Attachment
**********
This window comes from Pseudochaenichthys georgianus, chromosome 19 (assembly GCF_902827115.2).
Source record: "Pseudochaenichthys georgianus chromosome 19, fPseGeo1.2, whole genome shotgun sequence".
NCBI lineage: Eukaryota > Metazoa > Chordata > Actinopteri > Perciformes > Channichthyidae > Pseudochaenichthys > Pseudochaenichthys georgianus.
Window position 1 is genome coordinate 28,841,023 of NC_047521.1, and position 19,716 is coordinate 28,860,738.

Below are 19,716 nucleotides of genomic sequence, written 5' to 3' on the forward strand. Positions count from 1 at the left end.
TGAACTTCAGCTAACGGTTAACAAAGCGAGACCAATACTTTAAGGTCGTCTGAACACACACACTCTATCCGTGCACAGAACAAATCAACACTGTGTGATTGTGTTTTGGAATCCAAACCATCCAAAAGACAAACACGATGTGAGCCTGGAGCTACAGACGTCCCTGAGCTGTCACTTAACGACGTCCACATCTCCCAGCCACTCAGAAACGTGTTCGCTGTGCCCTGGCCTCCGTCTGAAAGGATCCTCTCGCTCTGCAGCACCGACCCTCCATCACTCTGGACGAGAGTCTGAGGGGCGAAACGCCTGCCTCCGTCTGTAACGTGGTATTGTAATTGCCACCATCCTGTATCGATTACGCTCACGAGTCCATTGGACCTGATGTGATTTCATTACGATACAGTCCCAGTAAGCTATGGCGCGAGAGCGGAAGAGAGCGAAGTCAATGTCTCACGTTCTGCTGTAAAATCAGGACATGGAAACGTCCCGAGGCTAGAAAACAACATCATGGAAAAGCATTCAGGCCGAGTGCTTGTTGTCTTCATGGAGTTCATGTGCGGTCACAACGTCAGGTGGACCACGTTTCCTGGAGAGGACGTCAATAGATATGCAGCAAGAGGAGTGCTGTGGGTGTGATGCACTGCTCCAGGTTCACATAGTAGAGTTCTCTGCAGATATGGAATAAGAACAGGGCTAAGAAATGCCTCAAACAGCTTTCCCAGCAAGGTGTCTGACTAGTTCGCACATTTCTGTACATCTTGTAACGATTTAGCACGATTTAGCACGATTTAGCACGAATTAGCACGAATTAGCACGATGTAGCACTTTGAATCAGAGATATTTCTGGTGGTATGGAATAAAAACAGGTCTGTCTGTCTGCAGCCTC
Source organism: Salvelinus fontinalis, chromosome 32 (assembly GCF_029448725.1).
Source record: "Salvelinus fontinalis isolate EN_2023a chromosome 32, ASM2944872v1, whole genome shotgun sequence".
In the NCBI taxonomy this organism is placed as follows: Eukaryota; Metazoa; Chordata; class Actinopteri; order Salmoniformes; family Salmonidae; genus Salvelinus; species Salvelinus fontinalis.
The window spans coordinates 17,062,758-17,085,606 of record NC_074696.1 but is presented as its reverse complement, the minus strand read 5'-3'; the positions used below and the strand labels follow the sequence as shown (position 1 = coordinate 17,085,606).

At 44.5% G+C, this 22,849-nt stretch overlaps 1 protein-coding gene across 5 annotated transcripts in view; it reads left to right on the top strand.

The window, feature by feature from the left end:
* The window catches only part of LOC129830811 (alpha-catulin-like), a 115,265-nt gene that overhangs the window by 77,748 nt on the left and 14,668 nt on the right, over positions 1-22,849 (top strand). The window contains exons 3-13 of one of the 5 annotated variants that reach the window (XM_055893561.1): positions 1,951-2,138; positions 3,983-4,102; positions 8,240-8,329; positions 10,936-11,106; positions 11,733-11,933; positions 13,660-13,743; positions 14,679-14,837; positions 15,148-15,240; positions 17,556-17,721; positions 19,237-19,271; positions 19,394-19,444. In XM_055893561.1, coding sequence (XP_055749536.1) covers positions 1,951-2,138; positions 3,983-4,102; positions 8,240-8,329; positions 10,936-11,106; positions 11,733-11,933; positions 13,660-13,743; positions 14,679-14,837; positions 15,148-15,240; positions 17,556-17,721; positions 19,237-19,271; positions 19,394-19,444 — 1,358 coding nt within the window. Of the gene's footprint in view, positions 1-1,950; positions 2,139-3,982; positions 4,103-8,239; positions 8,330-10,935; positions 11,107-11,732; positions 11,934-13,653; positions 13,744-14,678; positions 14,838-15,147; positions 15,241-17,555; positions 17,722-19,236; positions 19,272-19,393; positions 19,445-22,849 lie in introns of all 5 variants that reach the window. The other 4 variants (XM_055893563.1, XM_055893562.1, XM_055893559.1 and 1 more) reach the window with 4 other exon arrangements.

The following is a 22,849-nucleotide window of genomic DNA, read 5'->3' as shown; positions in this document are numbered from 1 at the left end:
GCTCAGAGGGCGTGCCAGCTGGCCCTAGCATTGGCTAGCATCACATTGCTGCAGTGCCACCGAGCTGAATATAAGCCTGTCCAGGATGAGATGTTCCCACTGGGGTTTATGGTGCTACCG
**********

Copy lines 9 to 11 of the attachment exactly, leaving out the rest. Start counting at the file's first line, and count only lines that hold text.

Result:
In the NCBI taxonomy this organism is placed as follows: Eukaryota; Metazoa; Chordata; class Actinopteri; order Salmoniformes; family Salmonidae; genus Salvelinus; species Salvelinus fontinalis.
The window spans coordinates 17,062,758-17,085,606 of record NC_074696.1 but is presented as its reverse complement, the minus strand read 5'-3'; the positions used below and the strand labels follow the sequence as shown (position 1 = coordinate 17,085,606).

At 44.5% G+C, this 22,849-nt stretch overlaps 1 protein-coding gene across 5 annotated transcripts in view; it reads left to right on the top strand.